Playing in a Church

Does anyone play in a church? How did you get the gig? Do you have to be good at reading/learning new songs on the fly or can you work on them at home? It’s something I’d like to do, but don’t think I’m good enough yet. Just wanted to get some feedback from anyone who has done it. Thanks!


I’ve played at my churches for about 5 years now. My first church closed but when I found a new church I started playing there. At both churches I simply volunteered to play on the worship team and then attended a few practices so that they knew I could actually play. At my first church I’d get the song set on Wednesday or Thursday and would then find chord charts and YouTube videos to practice with. At the one I’m at now we get the set on Tuesday or Wednesday and it includes chord charters and song tracks, which makes it easy to practice.


I’ve played in several churches, and happy to share my experiences:

In one instance, where the entire team was volunteer, I knew the team running the music and they knew that I played bass. When they needed a bassist, they asked me to join.
In another instance, where the entire team was professional, I was called by a musician friend I had met doing studio work and other gigs in the area, and was brought in on rotation for one Sunday per month.

This completely depends on the team you’re working with, the worship leader, and the amount of experience they expect their players to have / rehearsal time together that they schedule.
In the all-volunteer band, there was a 2 hour rehearsal scheduled each week. It was difficult to get people to commit and show up consistently. There was also a brief time before the service to run through things - maybe an additional 30 minutes.
In the all-professional band there was a 1.5 hour rehearsal scheduled immediately before the service.

You would have the music to listen to and practice for at least 5 days before the service, so there is some at-home practice time.
However, sometimes the music arrangements change on the day of the service, sometimes you are supposed to be rehearsing in a key that is different from the recorded version you’re given to practice to - so there are some potential difficulties that can arise, particularly if you’re a beginner.

You’ll need to be able to read a song chart, but different people give different charts.
Sometimes it’s only lyrics and chords.
Sometimes it’s all the music.
Sometimes it’s melody with chords (like a jazz lead sheet).
I’ve seen all the above.
The best way to know if you’re ready and more importantly to become ready faster - would be to approach the worship leader and ask how the band operates.
Bassists are almost always appreciated by band leaders because everyone needs a sub once in a while, and bassists are less common.
Then - ask if you could get copies of the charts that they work with, or ask to rehearse with the band, or sit in on a rehearsal - anything that would give you a clear picture for what’s going on and what would be asked of you.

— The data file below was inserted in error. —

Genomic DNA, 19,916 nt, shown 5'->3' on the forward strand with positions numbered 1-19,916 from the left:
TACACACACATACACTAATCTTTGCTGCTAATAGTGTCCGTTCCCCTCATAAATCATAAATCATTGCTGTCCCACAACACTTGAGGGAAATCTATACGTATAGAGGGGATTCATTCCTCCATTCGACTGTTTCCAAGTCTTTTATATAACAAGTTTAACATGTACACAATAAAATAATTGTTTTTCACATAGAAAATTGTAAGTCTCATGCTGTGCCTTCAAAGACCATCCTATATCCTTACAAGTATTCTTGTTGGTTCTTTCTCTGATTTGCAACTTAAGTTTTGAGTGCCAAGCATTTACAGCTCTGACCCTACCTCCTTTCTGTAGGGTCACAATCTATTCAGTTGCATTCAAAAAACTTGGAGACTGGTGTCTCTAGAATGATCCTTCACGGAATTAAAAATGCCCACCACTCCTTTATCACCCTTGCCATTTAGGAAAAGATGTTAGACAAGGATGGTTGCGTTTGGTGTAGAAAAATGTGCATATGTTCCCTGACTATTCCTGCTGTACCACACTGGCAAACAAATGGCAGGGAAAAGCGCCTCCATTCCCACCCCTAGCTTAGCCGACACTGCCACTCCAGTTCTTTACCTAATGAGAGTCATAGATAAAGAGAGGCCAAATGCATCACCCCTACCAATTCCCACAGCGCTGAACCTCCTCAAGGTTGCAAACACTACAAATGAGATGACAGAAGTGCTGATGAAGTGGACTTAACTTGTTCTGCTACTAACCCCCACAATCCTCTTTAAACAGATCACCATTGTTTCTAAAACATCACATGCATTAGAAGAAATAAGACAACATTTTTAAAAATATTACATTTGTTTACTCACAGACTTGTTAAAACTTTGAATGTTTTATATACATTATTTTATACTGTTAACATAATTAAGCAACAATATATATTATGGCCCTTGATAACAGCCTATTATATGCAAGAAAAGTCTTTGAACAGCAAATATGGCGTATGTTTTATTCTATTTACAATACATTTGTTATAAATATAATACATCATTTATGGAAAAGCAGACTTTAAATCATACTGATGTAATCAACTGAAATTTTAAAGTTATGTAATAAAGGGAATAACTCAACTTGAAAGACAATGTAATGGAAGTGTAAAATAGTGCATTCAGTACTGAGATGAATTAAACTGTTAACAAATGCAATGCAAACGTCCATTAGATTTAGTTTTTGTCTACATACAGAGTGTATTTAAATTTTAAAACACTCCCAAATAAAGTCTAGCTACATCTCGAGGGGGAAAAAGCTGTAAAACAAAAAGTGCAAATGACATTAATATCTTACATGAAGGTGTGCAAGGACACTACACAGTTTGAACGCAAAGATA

Once you see how it works and what they all do, you’ll know real quick if you’re ready and, best of all, what specifically to do to become ready.


Slightly off topic,but I’m curious: do you have to be a churchgoer to be able to play in one of these church groups?


I was thinking the same question @PamPurrs Could I hide my atheism in order to play bass?

There aren’t churches like that here. So it’s not a real moral quandary for me.


Yeah, that’s sort of what I was thinking. I’m a pagan (Wiccan) and wonder if the music director would shun me for not being christian, despite my bass playing skill.


You do not, in fact, have to be a church goer or believe in anything the people at the church are singing about in order to be in some church music groups.
This is as strange as it sounds.
Strange for all parties involved, really. In my case, not being a church goer, but being a bassist, it’s been lovely. The people I’ve dealt with have been some of the most tremendous players, and kindest individuals I’ve played with.
There has been (in my experience) no pressure to assimilate, no evangelism, and lots of appreciation and camaraderie as there is in any positive musical experience.

Also, I know there are churches that prefer a volunteer-based band from their own congregation. This makes the most logical and spiritual sense to me, but I have also appreciated a decent paycheck on a Sunday morning (where there are zero other gigs in competition).

It’s a very interesting facet of contemporary worship music.
I imagine the majority of the players are believers - or at least open minded agnostics - with a minority being more cynical pros who love the extra money.


You could also find a Unitarian Universalist congregation. We have pagans, Buddhists, humanists, Christians, atheists and others sharing the same pews in one community, and we love music in services!


@david.addis sounds like AA :fist:


Both of the churches I have served in were all volunteer and you had to be a member of the church. I would imagine that if you were looking at one of the large mega-churches it would be different.


Thank you so much! This was very helpful!


I bet there’s not a lot of Slayer or Cannibal Corpse covers in a church band…

Funny (not bass-related) story (I guess?). I once applied for a position at the Crystal Cathedral in Garden Grove. Huge church with a televangelist dude running it. Anyway, I’m as atheist as they come, so I was a little off about working there anyway, but I knew the (at the time) IT manager. So the interview with the IT manager was pointless, he already knew he wanted to hire me. But he wanted me to interview with HIS boss.